little book hygge definitionAuthor Wiking is the CEO of the Happiness Research Institute located in Copenhagen, Denmark.  Readers may not be aware of the fact that Denmark is considered one of the happiest nations in the world.  (More than Disneyland?  – Ed.) Ample graphs and charts comparing Denmark to other nations establish this fact along with a more than sufficient amount of text explaining this phenomenon.

What secrets are lurking in this volume?  Well, maybe not exactly secrets so much as a comprehensive examination of the definition of Hygge that is parsed out into human, environmental and psychological elements.  These elements, when combined, can provide the comfort and even a sense of well being that each of us truly needs in the current world.

Well recommended.

Ruta Arellano

Review copies were provided by the publishers.

 

 

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Take it Easy

moments-mindfulness

Moments of Mindfulness: Anti-Stress Coloring & Activities for Busy People by Emma Farrarons (Boxtree Ltd., $9.95, 112 pages)

It’s a first aid kit for stress wrapped in the covers of a book – more than just a coloring book and less than a full-blown self-help treatise.  Author/illustrator Emma Farrarons infuses each page with her cheery and charming approach to life. Her drawing style is flowing and energetic, in a positive energy way.  A third of the book is devoted to mindfulness activities that are scattered among the pages.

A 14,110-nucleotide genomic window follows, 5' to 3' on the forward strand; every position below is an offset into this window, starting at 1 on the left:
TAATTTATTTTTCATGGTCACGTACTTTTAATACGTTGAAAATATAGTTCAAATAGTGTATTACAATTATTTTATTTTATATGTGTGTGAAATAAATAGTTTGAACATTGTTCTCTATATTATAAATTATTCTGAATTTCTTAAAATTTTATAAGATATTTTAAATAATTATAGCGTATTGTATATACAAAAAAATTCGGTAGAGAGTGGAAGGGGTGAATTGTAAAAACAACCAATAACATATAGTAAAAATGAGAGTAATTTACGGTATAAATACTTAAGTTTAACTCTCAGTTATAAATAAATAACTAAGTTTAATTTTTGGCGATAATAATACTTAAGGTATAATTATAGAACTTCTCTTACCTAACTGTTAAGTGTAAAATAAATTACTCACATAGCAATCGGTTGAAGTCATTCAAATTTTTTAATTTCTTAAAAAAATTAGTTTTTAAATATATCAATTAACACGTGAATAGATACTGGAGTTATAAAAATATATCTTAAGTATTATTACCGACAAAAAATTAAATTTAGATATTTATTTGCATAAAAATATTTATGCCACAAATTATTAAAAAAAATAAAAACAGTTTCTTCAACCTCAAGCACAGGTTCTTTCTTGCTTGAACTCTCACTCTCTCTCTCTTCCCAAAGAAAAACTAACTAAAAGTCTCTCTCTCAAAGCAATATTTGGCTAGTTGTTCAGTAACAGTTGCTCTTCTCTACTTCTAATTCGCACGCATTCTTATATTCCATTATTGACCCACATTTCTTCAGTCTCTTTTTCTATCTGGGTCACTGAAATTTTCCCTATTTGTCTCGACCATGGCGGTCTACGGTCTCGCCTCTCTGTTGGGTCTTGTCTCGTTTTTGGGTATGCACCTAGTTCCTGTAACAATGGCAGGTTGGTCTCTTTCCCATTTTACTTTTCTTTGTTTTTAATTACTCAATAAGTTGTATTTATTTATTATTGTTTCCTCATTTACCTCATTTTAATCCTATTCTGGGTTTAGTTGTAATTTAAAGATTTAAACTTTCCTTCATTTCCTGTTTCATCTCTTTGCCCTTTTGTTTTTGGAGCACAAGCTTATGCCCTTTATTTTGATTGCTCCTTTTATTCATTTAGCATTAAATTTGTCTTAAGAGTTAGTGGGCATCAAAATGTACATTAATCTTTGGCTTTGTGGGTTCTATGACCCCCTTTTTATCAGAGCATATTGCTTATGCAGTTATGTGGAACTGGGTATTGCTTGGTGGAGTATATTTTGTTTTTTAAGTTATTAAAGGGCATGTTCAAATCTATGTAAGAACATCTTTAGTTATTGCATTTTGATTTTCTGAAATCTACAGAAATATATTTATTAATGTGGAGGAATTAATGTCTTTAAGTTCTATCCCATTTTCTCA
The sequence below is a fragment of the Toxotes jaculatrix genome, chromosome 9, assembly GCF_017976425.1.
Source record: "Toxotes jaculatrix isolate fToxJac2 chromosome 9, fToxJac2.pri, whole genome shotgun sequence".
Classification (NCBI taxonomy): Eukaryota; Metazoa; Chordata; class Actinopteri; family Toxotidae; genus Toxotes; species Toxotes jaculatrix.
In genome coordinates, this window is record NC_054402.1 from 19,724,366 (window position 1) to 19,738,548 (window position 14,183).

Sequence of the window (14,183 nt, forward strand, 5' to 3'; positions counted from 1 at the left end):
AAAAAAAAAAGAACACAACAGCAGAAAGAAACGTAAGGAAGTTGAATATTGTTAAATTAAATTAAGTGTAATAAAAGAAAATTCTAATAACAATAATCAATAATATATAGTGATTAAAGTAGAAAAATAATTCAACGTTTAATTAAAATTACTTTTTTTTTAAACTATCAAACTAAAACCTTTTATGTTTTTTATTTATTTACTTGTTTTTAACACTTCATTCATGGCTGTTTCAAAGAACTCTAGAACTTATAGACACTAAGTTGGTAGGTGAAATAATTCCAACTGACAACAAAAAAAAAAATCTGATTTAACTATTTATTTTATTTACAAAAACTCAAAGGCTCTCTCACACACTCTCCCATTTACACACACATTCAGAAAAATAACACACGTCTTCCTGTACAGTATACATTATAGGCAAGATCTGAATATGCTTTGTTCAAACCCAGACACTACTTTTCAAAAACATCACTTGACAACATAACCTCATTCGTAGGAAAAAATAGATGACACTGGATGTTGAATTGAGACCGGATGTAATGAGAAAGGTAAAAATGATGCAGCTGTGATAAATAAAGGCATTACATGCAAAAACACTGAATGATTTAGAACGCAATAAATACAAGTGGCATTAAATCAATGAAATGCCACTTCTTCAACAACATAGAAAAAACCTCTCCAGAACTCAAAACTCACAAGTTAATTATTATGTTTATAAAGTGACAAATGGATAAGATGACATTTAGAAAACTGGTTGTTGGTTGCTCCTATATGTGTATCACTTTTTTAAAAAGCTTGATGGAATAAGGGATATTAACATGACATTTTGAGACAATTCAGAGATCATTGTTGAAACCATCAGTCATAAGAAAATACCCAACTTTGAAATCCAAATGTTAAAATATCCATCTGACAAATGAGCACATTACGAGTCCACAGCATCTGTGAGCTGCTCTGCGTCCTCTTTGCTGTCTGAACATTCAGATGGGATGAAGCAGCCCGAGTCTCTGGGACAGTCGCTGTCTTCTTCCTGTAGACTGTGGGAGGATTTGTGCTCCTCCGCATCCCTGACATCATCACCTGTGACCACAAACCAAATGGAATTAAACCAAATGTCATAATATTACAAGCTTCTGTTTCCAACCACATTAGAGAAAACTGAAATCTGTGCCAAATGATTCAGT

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The activity topics vary widely from small exercises like neck stretches that can be accomplished anywhere to regular daily tasks done at home such as ironing and food preparation.  There is even a template for embroidery.  Farrarons realizes that life in general offers opportunities for releasing stress and becoming mindful, hence the suggestions for walking along a different route to work or while out walking for exercise.

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The book is 5″ by 7″ by one-half inch, making it just the right size for slipping into a tote bag or jacket pocket.  There are many small sets of colored pens and pencils available for purchase in art supply stores or over the Internet to complete an anti-stress kit.  Of course crayons will work as well.

Moments of Mindfulness delivers on its promise.

Well recommended.

Ruta Arellano

A review copy was provided by the publisher.

moments-mindfulness-back

 

 

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Lost On The Journey

The Point Is

The Point Is: Making Sense of Birth, Death and Everything in Between by Lee Eisenberg (Twelve, $26.00, 279 pages)

Who am I? Where am I going? Why am I here? Is that all there is? What’s the point?

Over-promising and under-delivering.

Having spent years in college studying philosophy and religion – the very things meant to explain birth, death and everything in between, I was skeptical that Lee Eisenberg could supply these answers. I think I was right. This is a sometimes interesting, sometimes rambling, journal about various insights that dropped into Eisenberg’s mind as he attempted to give meaning to life.

Eisenberg is one of the people that he references as thinking too much about things in life. As such he often seems to miss the living forest while he’s wandering around writing about the trees.

Eisenberg is first and foremost a writer and he sees life and living from a writer’s perspective: “The point is to write the best story we can.” Fine, but being a diligent writer-detailer is not the same as understanding the deeper what and why of existence.